California officials are mounting a major new initiative to clean up the state’s smoggy farm regions with new regulations and policies that will target hundreds of pesticides.
The Department of Pesticide Regulation has developed a strategy for eliminating tons of smog-forming gases that waft daily from fields treated with fumigants and other agricultural chemicals.
The agency has already asked manufacturers to begin reformulating more than 700 insecticides, herbicides and other pest-killing chemicals, and next year, it plans to impose stricter rules on the use of soil fumigants, which are highly polluting gases that account for about one-quarter of all pounds of pesticides applied on California crops.
The state initiative would establish the only air pollution standards for pesticides in the United States. The aim is to begin cleaning up emissions soon, reducing air pollution from pesticides at least 20 percent by 2008.
“For years, there have been complaints that we dragged our feet as air quality declined,” said Mary-Ann Warmerdam, director of the pesticide agency. “That is history. This administration is committed to cleaning up our air and DPR (the Department of Pesticide Regulation) will do its part to achieve that goal.”
Most pest-killing chemicals contain volatile organic compounds, or VOCs, which evaporate from fields and are a key component of ozone, California’s most abundant air pollutant.
For about a decade, California’s smog plans have included goals for reducing fumes from pesticide use. But until now, no steps were taken by the Department of Pesticide Regulation, the agency that controls which chemicals are legal in California and how they are used.
In April, a federal judge ruling in a lawsuit filed by a public interest group, ordered California to cut pesticide emissions 20 percent by 2008. The pesticide agency appealed the court ruling, but Warmerdam has decided to take action anyway.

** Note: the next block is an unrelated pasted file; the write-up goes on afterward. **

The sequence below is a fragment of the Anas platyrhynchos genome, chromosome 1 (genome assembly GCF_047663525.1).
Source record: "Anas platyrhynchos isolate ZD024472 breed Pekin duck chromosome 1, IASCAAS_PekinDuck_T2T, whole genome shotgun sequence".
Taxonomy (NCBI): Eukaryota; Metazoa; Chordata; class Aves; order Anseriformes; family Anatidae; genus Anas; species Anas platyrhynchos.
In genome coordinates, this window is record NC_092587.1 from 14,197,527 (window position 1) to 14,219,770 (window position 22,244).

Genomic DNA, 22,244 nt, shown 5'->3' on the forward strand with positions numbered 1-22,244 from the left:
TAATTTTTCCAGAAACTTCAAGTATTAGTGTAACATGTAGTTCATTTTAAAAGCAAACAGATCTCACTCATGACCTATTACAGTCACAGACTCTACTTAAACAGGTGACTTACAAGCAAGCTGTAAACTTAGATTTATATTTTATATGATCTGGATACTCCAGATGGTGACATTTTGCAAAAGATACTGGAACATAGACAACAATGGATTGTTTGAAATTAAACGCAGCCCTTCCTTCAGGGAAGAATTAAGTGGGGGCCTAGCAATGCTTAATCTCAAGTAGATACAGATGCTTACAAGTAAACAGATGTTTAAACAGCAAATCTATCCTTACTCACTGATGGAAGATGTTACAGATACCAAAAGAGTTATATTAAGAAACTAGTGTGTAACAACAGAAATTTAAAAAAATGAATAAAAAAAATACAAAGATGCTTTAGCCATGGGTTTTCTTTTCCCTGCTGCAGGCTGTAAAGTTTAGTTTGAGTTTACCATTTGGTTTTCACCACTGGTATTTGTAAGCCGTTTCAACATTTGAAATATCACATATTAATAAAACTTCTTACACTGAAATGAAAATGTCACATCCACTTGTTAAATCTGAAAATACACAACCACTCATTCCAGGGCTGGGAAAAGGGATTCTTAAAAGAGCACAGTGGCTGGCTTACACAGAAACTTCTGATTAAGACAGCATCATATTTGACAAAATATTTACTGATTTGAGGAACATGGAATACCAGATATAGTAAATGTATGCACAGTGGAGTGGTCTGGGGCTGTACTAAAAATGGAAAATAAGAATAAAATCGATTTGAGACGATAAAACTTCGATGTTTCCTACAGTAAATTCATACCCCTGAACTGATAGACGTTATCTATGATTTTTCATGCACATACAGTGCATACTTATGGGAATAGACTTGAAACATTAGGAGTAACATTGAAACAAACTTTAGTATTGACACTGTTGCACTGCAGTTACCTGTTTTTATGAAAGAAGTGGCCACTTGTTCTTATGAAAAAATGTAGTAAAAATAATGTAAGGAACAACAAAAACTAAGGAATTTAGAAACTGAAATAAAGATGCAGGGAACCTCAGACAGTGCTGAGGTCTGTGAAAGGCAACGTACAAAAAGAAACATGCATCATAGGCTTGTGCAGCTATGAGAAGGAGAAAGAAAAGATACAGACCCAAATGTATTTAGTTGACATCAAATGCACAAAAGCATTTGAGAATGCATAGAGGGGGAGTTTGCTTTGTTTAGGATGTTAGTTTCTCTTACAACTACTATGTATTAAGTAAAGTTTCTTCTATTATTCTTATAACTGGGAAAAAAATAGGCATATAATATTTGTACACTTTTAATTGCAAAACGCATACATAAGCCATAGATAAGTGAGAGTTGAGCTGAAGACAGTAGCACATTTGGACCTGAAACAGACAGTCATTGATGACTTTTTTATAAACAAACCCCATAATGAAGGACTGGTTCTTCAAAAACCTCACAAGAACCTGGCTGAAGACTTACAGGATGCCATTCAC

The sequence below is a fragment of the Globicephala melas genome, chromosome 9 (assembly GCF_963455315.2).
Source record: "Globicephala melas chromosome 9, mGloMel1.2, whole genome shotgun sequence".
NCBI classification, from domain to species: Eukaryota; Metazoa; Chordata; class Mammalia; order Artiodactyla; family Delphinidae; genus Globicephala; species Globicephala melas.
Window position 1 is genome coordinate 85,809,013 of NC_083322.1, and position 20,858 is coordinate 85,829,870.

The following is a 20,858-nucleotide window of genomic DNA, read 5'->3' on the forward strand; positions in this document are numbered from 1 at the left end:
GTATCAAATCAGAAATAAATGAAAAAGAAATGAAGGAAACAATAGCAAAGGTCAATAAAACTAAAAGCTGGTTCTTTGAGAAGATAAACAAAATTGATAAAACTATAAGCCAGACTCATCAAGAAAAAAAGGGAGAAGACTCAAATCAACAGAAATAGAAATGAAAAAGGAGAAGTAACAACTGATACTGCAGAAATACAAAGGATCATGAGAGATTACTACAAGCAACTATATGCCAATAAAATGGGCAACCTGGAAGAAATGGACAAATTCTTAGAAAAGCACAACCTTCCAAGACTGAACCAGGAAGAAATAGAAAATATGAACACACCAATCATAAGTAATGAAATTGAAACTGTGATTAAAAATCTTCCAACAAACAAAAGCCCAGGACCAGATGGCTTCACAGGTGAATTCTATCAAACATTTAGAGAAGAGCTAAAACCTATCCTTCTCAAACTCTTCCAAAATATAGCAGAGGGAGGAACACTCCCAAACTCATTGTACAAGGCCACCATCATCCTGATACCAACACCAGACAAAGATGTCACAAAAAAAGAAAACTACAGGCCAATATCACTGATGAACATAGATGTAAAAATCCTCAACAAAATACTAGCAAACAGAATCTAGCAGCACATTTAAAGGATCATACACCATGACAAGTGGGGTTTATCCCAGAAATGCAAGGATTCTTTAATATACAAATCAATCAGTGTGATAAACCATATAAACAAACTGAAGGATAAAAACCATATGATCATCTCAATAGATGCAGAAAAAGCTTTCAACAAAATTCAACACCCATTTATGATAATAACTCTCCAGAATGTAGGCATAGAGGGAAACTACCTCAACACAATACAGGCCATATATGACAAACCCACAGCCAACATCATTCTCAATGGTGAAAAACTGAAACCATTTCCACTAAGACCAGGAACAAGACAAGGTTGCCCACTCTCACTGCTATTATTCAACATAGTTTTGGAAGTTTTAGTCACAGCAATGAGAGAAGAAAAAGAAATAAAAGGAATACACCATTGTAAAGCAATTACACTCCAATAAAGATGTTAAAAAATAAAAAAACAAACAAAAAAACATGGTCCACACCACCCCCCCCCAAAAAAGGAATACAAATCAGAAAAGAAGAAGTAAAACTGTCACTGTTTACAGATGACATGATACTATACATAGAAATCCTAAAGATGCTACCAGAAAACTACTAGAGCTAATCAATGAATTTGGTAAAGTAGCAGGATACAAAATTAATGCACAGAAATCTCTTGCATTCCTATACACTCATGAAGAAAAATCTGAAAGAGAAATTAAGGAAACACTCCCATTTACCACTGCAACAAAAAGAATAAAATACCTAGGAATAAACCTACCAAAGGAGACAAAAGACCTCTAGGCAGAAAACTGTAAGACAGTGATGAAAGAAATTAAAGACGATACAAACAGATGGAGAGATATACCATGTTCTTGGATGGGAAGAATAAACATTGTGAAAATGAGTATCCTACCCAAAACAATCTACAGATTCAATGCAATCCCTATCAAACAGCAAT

“We believe this initiative will go beyond the court order in terms of improving air quality,” said pesticide department spokesman Glenn Brank .
Under the state’s plan, the most immediate smog benefit – at least a 20 percent reduction – would come from controls on fumigants.
Mark Murai, president of the California Strawberry Commission, said Monday that the industry decided a year ago to move toward emission reductions, and has earmarked half a million dollars for developing new field techniques for fumigants.
“We’re definitely not sticking our heads in the sand. We want to be part of the solution,” said Murai, a third-generation strawberry grower.
Fumigants such as methyl bromide, metam sodium and chloropicrin are injected into fields before they are planted to sterilize soil and kill diseases, insects and weeds that threaten strawberries, almonds, tomatoes, carrots, potatoes and other crops. Because they are gases, they contain high concentrations of smog-forming compounds, and some seep into the air. They also are highly toxic and can have neurological and reproductive effects when inhaled.
By the end of 2007, the pesticide department plans to adopt regulations that require growers either to control fumigant emissions through new techniques – such as deeper soil injections and better tarps – or reduce the tons used.
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